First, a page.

TurnKey Linux Virtual Appliance Library

No Juju for you! Ubuntu's Not Invented Here syndrome

Today Brian emailed me to share his enthusiasm for the Ubuntu Juju project, developed by Canonical, the company that makes Ubuntu.

Brian is a good friend that has been advising us on all matters TurnKey practically since the project began. His advice and feedback is always well informed and insightful so even when I already have my own opinions on the matter, I still take the time to look into his suggestions carefully. Thanks Brian!

And then there were three...

Hi all! This is my virgin TurnKey blog post. Many of you on the forums would have come across me in your travels no doubt. I have been a volunteer serial poster on the forums now for many years. I have even had the privilege of having a blog post written about me by Liraz (one of the core TurnKey devs).

What's the best way to do free software bounties?

First, I'd like to thank Joey, Noah and Jeremy for providing much needed feedback on a related blog post. Thanks guys. It really got me thinking. What if instead of a contest we figured out how to do community funded bounties? Wouldn't an open, continual system of free software bounties be much a better idea than doing another contest?

What if all Debian/Ubuntu based dists used TKLDev?

Imagine if every Debian distribution in the world in the world was using TurnKey's build chain and collaborating with us on its development instead of limping along with various inefficient ad-hoc tools?

TurnKey currently doesn't get as many contributions back from the free software community as we'd like (our fault). I think there are two main reasons for that:

The pros, cons and alternatives to financial rewards in an open source project

Here's another blog post that started life as a response to a private email Jeremy Davis (JedMeister on the forums) sent me regarding various things we could try to recruit more developers as TurnKey contributors:

TurnKey 13.0 ready for community development

Want to roll your own Debian Wheezy based images? You're in luck because we just finished upgrading TurnKey's build chain, including new versions of TKLDev and TurnKey Core ready for download.

Meet Basil Kurian - 2nd place in TurnKey's first community development contest

Last week we finally published our interview with Adrian Moya, who won first place in the TurnKey community development contest. Basil won the respectable 2nd place and though we didn't know it at the same, more of his contributions would make it into the TurnKey library when we more than doubled it in the TurnKey 12 release.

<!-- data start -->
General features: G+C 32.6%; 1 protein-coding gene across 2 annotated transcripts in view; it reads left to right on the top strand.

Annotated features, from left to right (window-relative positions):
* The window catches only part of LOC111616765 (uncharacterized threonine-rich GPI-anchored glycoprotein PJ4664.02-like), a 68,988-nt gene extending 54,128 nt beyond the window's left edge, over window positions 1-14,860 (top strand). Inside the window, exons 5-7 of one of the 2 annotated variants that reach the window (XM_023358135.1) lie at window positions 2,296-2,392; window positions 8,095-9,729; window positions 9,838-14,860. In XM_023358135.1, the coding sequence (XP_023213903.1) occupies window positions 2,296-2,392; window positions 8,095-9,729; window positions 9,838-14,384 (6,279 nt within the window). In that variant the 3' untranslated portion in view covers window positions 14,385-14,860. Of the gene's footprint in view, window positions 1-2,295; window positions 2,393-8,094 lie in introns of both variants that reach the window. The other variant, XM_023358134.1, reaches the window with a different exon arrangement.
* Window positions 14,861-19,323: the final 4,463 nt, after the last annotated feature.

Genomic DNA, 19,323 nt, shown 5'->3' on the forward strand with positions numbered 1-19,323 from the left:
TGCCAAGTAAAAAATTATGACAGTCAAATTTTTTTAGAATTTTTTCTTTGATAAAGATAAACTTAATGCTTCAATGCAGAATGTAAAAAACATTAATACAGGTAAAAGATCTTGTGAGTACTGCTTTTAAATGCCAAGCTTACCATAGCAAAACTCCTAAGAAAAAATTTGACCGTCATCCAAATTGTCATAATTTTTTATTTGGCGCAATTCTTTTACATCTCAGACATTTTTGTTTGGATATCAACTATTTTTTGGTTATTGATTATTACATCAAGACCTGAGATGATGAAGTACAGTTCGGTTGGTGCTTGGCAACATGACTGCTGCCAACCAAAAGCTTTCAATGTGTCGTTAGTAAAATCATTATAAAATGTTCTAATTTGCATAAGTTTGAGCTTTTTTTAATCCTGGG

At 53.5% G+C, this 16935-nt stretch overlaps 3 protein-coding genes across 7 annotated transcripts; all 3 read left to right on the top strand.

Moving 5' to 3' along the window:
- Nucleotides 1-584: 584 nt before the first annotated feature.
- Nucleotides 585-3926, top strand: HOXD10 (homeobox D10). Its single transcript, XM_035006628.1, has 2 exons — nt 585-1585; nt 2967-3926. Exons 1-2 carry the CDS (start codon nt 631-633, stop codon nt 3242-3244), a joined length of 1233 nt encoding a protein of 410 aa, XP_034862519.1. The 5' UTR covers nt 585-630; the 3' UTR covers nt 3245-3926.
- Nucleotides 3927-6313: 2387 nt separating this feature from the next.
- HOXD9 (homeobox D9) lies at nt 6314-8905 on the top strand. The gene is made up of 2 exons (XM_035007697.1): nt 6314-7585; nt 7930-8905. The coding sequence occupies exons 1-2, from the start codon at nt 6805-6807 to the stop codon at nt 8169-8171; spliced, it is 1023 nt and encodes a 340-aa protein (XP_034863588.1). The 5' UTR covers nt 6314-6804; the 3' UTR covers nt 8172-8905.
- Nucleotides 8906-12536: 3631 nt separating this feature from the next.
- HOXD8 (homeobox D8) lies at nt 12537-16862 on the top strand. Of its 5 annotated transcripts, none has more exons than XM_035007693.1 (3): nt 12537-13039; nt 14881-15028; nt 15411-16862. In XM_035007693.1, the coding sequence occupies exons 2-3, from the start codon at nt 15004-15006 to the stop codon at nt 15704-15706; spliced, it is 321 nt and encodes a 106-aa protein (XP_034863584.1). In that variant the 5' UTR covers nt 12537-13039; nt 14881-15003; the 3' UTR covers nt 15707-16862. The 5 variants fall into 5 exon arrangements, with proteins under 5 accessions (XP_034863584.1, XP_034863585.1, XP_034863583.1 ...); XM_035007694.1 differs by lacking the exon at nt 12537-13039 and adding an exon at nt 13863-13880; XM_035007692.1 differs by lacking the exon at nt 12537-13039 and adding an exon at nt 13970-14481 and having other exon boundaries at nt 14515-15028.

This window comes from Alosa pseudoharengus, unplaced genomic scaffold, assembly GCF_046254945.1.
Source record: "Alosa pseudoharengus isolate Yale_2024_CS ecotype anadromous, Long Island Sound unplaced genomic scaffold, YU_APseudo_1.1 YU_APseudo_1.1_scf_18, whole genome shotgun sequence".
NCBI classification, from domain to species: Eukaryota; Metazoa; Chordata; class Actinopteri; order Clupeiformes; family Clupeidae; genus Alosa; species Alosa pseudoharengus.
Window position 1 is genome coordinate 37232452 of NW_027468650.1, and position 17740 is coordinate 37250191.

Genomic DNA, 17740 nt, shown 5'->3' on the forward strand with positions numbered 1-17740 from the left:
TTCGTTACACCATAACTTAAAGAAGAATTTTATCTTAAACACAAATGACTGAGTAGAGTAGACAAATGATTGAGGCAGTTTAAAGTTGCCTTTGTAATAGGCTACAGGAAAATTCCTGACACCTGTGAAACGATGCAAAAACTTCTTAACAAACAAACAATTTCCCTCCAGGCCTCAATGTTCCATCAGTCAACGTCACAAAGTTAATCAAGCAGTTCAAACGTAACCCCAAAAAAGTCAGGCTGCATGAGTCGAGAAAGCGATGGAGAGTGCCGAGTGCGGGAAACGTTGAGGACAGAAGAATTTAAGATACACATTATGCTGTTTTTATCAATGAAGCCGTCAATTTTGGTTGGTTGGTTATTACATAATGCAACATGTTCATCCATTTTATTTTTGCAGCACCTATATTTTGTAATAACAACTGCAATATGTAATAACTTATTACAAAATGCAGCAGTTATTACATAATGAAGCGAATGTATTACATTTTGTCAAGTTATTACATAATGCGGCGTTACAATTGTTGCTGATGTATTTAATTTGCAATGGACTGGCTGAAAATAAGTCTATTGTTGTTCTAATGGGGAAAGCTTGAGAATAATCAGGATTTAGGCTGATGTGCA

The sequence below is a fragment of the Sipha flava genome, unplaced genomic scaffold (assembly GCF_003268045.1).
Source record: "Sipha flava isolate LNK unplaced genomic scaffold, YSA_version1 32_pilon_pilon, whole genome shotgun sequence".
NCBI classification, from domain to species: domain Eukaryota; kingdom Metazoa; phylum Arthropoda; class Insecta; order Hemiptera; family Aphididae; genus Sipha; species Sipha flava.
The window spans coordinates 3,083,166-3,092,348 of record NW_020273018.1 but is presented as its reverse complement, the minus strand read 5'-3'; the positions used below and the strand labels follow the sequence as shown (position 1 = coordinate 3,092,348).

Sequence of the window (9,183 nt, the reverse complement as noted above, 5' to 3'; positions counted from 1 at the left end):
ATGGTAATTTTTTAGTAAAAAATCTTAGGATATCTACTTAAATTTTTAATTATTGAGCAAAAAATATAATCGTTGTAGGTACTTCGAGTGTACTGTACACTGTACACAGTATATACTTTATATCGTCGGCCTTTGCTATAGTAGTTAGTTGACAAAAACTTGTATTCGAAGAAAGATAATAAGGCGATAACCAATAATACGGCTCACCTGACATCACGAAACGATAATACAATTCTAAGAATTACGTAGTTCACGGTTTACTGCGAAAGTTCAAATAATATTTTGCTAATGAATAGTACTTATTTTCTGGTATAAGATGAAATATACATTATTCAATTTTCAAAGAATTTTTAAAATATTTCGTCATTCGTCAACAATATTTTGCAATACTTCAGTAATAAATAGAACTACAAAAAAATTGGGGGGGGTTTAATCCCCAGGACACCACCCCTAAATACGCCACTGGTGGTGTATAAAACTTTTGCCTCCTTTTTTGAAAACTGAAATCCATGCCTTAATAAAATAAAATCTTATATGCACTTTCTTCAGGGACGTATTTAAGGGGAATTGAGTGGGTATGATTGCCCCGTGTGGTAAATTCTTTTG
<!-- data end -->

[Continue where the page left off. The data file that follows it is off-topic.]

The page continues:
Meet Adrian Moya - winner of TurnKey's first community development contest

Two years ago Adrian Moya won the first TurnKey community development contest. We decided it would be a good idea to interview him so the community would get to know him better. Unfortunately we made the foolish mistake of deciding to postpone the interview until his submissions made it into the TurnKey library as official appliances. In retrospect I think it would have been best if we did the interview right after Adrian won the contest. Hindsight is always 20/20.

The curious case of Jeremy Davis (AKA JedMeister)

Ah, it's that special time of year again. People all over the world are getting into the holiday spirit. Celebrating the good parts of human nature. Trying to be just a bit nicer to other people. Buying presents for friends and family.

An experiment: gaming Slashdot's moderation system

Or: why moderation systems are trickier than they look.

Understanding the dynamics of online communities is one of my pet interests, so as a regular reader of Hacker News, I took notice when Paul Graham started experimenting recently in an attempt to stave off the gradual but unmistakable decline (AKA redditization) of what used to be my favorite online community after TurnKey.

The discussion inspired me to write a blog post about an experiment I tried a while back at my other geek haunt - Slashdot. Just to throw in my two cents.

In theory comment moderation systems are democratic and promote a high signal to noise ratio. But I've long suspected them of promoting group-think and being easy to game once you understand a little bit about the dynamics at play.